Wednesday 27 May 2020

New Normal


New normal by Jan Jones

New times, we invent
new conventions to frame our

Unthinkable before, now it is
friendly to be the one to
cross the road first
preserve distance
call out a cheery greeting
as we pass

Politeness has become our social currency

Friday 8 May 2020

V E Day poem

V E Day 2020
by Jan Jones

Today I woke early to order flour
sorted out spare plants for a friend
walked up the road for potting compost
and my aunt's paper
I watered
dug a row of vegetable garden because there's
no one else to do it
I tied red, white & blue ribbons and sang on the doorstep
I cried for all the happy stories
I cried for all the loss

I feel very alone
and very connected

Thank you V E Day 75

Monday 4 May 2020

Different Rules

2020 has been a very strange year. At the start of it, to celebrate the end of my two-year Regency immersion in the Furze House Irregulars, I decided to spring-clean my writing brain by diving into a new contemporary series of cosy village crime.

Almost instantly, my personal circumstances changed, which made writing a lot trickier, but still doable.

Then Covid-19 came along. Now, self-isolation for a writer is not so very different to 80% of my normal life, so I didn’t think it would make that much difference to me. Wrong. Very, very wrong. I turned out to be not at all good at coping with shortages, restricted movement and immense uncertainties in the real world. (I also still can't get my head around only one big shop a week rather than two normal-sized ones.)

Burying myself in writing was equally challenging. The new book I was writing was a contemporary. I flinched when my characters stood too close to each other or didn’t cross the road to avoid their friends. I broke out in a sweat when they went out for meals, popped into each other’s houses for coffee or had a pint in a crowded pub. It wasn’t just that, though. I found it actively impossible to write my whodunit ‘into the mist’ any more. I simply couldn’t cope with uncertainty inside my book as well as outside it. As I have never been able to plan my novels (I get bored with the writing once I know how events are going to pan out), I panicked. How was I going to write?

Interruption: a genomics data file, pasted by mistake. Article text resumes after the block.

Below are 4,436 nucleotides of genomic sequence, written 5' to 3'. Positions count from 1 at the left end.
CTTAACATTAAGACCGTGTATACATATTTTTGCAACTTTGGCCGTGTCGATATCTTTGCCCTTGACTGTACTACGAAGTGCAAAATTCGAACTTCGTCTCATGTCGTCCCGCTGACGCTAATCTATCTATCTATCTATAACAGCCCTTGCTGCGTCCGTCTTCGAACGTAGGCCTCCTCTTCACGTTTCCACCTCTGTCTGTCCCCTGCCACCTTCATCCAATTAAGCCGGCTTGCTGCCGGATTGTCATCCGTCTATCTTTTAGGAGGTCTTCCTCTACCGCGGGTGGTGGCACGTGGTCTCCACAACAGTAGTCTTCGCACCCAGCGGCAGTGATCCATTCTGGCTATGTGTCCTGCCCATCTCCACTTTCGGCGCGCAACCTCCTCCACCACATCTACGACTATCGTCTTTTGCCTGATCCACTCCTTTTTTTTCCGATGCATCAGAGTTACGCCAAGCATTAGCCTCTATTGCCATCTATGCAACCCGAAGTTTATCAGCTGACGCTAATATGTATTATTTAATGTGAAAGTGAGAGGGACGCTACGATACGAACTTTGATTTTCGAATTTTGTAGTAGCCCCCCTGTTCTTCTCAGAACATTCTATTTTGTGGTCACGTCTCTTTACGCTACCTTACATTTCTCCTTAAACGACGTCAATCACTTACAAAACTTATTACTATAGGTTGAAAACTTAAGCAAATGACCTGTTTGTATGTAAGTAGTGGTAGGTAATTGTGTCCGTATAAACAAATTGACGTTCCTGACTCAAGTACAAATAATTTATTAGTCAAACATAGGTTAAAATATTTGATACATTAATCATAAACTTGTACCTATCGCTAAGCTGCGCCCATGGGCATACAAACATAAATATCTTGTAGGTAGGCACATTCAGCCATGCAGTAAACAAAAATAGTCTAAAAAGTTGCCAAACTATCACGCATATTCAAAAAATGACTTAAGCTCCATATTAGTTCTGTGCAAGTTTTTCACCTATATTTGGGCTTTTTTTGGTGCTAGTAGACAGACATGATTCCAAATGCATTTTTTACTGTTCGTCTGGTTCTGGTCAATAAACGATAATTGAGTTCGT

The answer for me was quite surprising. I went back in time. Different Rules has been waiting patiently on my To Do list for a very long time. I wrote it early in my writing career in what seems another lifetime. I loved it desperately, but after a couple of near-misses with the publishing world, I sensibly put it away to look at later and got on with other writing projects instead.

It was now later. I hauled it out from the depths of my hard drive, blew the dust off it, read it from beginning to end and still loved it. More to the point, I could see where the weak points were. 

Different Rules has been the absolutely perfect book to get me through this period. For a start, it is set in the 1990s, when times were gentler. It features a heroine who is flawed and loving and endlessly generous. Just inserting myself into Maggie’s skin made me feel better about life. Best of all, the book was already finished. I didn’t have the anxiety over where the story was going or how I was going to structure it. I’d already been through that angst. What I needed to do now was craft it into something more cohesive without losing its energy, its hope, and its promise that - eventually - all would be well.

I did it. I feel very much better about life. I hope reading it helps you as much as writing it has helped me.

The problem now, of course, is what to write next...